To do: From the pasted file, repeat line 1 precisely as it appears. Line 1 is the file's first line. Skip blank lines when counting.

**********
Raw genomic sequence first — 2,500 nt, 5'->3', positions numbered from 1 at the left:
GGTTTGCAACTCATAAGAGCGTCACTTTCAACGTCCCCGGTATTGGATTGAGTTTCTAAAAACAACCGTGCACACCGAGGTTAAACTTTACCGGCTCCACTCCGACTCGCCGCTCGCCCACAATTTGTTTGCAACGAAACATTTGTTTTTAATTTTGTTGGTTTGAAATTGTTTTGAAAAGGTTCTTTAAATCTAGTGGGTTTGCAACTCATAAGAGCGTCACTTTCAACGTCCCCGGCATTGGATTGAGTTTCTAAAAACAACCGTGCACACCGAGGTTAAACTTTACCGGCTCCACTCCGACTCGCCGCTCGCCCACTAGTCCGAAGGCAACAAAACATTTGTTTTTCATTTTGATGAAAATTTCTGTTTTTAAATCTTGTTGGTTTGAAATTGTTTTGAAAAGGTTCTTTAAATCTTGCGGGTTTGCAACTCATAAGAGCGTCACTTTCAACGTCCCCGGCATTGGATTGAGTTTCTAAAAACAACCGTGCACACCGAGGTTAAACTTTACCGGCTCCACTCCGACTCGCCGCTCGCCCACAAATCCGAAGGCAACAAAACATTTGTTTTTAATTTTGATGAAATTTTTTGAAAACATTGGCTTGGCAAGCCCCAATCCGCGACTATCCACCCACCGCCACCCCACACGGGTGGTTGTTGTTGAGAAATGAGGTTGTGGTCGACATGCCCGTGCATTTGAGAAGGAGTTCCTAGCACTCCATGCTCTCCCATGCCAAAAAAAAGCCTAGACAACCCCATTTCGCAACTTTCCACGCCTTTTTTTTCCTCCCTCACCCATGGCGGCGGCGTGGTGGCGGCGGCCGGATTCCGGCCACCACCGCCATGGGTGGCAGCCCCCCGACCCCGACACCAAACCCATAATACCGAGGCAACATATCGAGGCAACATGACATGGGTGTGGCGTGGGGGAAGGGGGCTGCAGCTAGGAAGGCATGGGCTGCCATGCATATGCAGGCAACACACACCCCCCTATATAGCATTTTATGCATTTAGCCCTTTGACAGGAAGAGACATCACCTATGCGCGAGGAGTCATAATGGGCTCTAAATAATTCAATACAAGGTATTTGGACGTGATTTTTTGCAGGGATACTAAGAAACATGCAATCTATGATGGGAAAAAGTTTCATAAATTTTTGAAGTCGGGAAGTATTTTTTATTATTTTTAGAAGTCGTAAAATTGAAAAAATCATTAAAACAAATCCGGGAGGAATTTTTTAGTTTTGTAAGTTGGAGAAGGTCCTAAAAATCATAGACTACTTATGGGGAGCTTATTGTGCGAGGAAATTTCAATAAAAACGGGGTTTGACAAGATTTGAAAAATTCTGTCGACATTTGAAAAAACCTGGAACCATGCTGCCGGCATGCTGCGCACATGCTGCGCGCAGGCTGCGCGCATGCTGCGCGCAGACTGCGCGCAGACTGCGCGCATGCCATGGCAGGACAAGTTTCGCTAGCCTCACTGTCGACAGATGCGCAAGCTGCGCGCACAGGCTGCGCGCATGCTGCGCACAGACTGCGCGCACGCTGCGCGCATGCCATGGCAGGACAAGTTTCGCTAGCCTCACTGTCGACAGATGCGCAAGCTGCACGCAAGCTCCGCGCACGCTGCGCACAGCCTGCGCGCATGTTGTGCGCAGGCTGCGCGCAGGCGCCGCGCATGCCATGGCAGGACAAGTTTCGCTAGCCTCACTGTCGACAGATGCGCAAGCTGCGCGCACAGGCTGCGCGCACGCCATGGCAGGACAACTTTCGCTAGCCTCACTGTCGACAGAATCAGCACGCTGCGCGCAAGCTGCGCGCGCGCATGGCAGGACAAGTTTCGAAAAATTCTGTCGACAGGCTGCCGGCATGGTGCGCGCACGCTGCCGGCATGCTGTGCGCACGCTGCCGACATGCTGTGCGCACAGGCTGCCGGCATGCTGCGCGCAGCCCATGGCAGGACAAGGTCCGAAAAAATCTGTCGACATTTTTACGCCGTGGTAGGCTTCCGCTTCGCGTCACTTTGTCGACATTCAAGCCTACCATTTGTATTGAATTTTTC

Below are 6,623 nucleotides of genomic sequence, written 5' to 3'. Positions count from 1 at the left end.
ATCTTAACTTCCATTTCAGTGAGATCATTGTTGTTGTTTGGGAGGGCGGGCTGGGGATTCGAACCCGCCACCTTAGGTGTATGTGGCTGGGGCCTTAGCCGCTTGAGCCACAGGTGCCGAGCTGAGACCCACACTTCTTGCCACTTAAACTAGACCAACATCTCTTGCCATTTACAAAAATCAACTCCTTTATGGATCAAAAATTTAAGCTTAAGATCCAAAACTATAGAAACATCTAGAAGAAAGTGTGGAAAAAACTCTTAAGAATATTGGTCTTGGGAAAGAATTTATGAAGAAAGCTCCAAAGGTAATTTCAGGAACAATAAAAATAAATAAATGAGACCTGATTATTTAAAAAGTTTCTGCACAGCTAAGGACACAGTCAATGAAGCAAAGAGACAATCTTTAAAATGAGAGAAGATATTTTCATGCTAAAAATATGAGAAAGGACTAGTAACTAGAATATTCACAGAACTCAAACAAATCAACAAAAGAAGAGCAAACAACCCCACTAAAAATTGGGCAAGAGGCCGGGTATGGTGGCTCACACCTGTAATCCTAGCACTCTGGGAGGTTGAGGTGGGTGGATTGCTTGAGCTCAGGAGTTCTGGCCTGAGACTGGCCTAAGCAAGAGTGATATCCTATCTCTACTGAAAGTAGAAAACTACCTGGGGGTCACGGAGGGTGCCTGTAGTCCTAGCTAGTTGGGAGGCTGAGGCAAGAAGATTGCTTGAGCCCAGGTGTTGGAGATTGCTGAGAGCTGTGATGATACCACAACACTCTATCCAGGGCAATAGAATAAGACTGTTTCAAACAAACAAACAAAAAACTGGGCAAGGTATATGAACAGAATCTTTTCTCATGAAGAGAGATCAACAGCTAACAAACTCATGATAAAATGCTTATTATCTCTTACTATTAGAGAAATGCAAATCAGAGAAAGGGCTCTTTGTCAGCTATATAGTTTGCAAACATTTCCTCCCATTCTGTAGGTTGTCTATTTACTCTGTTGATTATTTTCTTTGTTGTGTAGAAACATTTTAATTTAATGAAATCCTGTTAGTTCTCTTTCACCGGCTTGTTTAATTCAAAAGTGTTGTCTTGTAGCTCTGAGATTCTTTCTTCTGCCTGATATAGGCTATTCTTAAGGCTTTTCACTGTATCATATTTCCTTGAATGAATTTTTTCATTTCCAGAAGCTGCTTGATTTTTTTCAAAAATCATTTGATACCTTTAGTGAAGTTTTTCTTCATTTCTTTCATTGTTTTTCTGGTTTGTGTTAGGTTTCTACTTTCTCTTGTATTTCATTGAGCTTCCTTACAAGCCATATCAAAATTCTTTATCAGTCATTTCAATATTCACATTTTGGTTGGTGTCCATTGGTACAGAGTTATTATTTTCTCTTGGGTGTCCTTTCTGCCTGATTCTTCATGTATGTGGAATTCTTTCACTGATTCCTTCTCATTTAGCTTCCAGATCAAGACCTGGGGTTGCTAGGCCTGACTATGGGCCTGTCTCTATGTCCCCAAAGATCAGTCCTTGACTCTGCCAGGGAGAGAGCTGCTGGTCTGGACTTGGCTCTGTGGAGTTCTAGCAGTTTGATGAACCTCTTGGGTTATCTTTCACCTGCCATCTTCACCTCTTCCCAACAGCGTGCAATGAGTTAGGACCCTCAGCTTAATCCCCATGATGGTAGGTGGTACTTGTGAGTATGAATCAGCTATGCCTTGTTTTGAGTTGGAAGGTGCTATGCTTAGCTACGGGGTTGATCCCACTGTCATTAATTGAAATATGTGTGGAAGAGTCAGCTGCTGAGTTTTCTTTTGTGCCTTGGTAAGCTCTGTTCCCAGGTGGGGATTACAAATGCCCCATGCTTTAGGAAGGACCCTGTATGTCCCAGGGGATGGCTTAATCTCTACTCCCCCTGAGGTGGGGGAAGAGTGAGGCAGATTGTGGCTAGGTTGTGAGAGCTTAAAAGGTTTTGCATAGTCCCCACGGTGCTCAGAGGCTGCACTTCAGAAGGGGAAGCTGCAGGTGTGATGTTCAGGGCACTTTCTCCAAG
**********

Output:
Raw genomic sequence first — 2,500 nt, 5'->3', positions numbered from 1 at the left: